This CD is reissued by ArkivMusic.
Notes and Editorial Reviews
[Windgassen] takes great liberties with line, metre and dynamics, but is in marvelous and intimate voice... [Steber] proves herself an unusually subtle Wagnerian throughout. Similarly convincing is Astrid Varnay's Ortrud... [Unde and Greindl] are comparably theatrical...and both benefit from Keilberth's attentive direction.
-- Matthew Boyden, The Rough Guide to Opera
This now more than 50-year-old recording has always been held in high esteem by Wagnerians, at least for the singing of several of the leading characters. Keilberth’s conducting has sometimes been castigated for being too anonymous, too Kapellmeisterisch. Having played the complete set twice within a few days I have to say
that I don’t share that standpoint. He is not the interventionist conductor, pulling the music about to make it his personal belonging; he is rather the humble servant who makes everything function without being observed. But from the very beginning he has a firm grip about the music and his gradual building up of the prelude, growing imperceptibly from almost inaudibility to that first cymbal clash at 7:06 is indeed impressive, and throughout the opera he is ever attentive to the needs of the drama with flexible speeds and powerful fortissimos. The Bayreuth Festival Orchestra play well with fine string tone, so important in this opera, and incisive trumpets. The chorus, trained by Wilhelm Pitz, are well in the picture and there are few wobblers among them. What is a problem is the actual sound quality, and I don’t blame Mark Obert-Thorn’s restoration work, which I have admired and lauded in several reviews recently, but what was on the original Decca tapes and, in this case, LP-pressings. In spite of the "Full Frequency Range Recording", much advertised in the 50s, it is a thin sound, especially affecting the strings. The dynamic range is also rather narrow, which becomes obvious when comparing with more recent recordings. Just a few years after this recording Decca became the sonic leader with the sensational Solti Ring cycle. But as always with "historical" recordings one adjusts to the limitations and listens to the music, which after all is the main reason for listening.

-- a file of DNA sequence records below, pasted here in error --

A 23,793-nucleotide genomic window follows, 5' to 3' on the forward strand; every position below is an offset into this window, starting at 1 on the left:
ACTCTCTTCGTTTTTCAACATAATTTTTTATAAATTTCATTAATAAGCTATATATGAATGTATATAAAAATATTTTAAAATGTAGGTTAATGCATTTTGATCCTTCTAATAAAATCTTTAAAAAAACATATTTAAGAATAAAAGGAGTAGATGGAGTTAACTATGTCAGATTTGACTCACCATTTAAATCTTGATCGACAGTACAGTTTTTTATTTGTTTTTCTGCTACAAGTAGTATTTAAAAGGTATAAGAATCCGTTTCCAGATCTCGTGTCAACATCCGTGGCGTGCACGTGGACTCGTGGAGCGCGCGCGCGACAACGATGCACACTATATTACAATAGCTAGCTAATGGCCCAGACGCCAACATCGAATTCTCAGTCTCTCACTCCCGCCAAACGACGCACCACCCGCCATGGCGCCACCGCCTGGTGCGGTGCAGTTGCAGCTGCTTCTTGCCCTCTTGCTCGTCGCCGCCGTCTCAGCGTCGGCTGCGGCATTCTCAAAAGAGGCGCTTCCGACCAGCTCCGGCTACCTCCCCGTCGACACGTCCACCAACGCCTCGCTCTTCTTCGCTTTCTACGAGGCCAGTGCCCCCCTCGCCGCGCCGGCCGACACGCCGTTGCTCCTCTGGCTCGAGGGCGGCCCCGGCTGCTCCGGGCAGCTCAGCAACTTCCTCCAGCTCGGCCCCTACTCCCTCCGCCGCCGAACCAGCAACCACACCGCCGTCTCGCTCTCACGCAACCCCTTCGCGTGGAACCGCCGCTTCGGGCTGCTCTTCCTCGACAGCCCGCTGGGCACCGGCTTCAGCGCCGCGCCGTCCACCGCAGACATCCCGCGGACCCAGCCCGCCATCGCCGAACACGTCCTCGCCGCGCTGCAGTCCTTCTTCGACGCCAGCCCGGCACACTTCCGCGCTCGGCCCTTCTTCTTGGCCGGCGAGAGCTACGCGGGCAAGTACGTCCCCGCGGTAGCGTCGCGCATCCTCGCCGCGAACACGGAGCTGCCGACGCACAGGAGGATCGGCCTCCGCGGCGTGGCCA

The opera was recorded live during performances in the Festspielhaus. According to a review of a Teldec release of this same recording about ten years ago, the recording date was July 23rd, which was the first performance of this Wolfgang Wagner production. According to Malcolm Walker’s booklet notes the rehearsal and the first performance were recorded but also the last three performances, so it seems that what we hear on these discs is a conglomerate of all these performances. Joining them together has been skilfully done, for I can’t detect any tape-joints and the whole appears to have been recorded as one piece. It should be noted, though, that there are a good deal of stage noises, most disturbing during the first few minutes of the prelude, when there is a lot of clumping about behind the curtain. Otherwise there is a very realistic fighting scene in act 1 between Telramund and Lohengrin.